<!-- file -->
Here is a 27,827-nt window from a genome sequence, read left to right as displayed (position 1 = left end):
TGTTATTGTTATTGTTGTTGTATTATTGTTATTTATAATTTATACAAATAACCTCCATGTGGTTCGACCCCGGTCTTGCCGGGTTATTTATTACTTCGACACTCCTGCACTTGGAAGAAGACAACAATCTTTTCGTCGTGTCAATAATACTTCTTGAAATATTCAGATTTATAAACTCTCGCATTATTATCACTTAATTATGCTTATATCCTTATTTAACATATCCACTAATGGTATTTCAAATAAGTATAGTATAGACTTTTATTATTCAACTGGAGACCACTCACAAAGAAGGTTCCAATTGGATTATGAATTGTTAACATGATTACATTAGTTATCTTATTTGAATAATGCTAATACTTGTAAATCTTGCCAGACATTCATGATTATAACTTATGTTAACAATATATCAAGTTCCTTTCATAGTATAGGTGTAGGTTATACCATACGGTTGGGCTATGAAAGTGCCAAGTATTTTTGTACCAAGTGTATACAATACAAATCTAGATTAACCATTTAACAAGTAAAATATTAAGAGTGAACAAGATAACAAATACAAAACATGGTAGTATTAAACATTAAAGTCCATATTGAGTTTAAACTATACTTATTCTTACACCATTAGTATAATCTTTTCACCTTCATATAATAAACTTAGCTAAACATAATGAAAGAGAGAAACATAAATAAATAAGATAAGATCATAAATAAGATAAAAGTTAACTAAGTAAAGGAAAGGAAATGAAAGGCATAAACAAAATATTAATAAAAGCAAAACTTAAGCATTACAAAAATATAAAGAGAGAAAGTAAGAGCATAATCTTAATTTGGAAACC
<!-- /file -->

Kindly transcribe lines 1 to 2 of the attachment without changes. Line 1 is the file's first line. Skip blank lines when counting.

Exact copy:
Here is a 27,827-nt window from a genome sequence, read left to right as displayed (position 1 = left end):
TGTTATTGTTATTGTTGTTGTATTATTGTTATTTATAATTTATACAAATAACCTCCATGTGGTTCGACCCCGGTCTTGCCGGGTTATTTATTACTTCGACACTCCTGCACTTGGAAGAAGACAACAATCTTTTCGTCGTGTCAATAATACTTCTTGAAATATTCAGATTTATAAACTCTCGCATTATTATCACTTAATTATGCTTATATCCTTATTTAACATATCCACTAATGGTATTTCAAATAAGTATAGTATAGACTTTTATTATTCAACTGGAGACCACTCACAAAGAAGGTTCCAATTGGATTATGAATTGTTAACATGATTACATTAGTTATCTTATTTGAATAATGCTAATACTTGTAAATCTTGCCAGACATTCATGATTATAACTTATGTTAACAATATATCAAGTTCCTTTCATAGTATAGGTGTAGGTTATACCATACGGTTGGGCTATGAAAGTGCCAAGTATTTTTGTACCAAGTGTATACAATACAAATCTAGATTAACCATTTAACAAGTAAAATATTAAGAGTGAACAAGATAACAAATACAAAACATGGTAGTATTAAACATTAAAGTCCATATTGAGTTTAAACTATACTTATTCTTACACCATTAGTATAATCTTTTCACCTTCATATAATAAACTTAGCTAAACATAATGAAAGAGAGAAACATAAATAAATAAGATAAGATCATAAATAAGATAAAAGTTAACTAAGTAAAGGAAAGGAAATGAAAGGCATAAACAAAATATTAATAAAAGCAAAACTTAAGCATTACAAAAATATAAAGAGAGAAAGTAAGAGCATAATCTTAATTTGGAAACC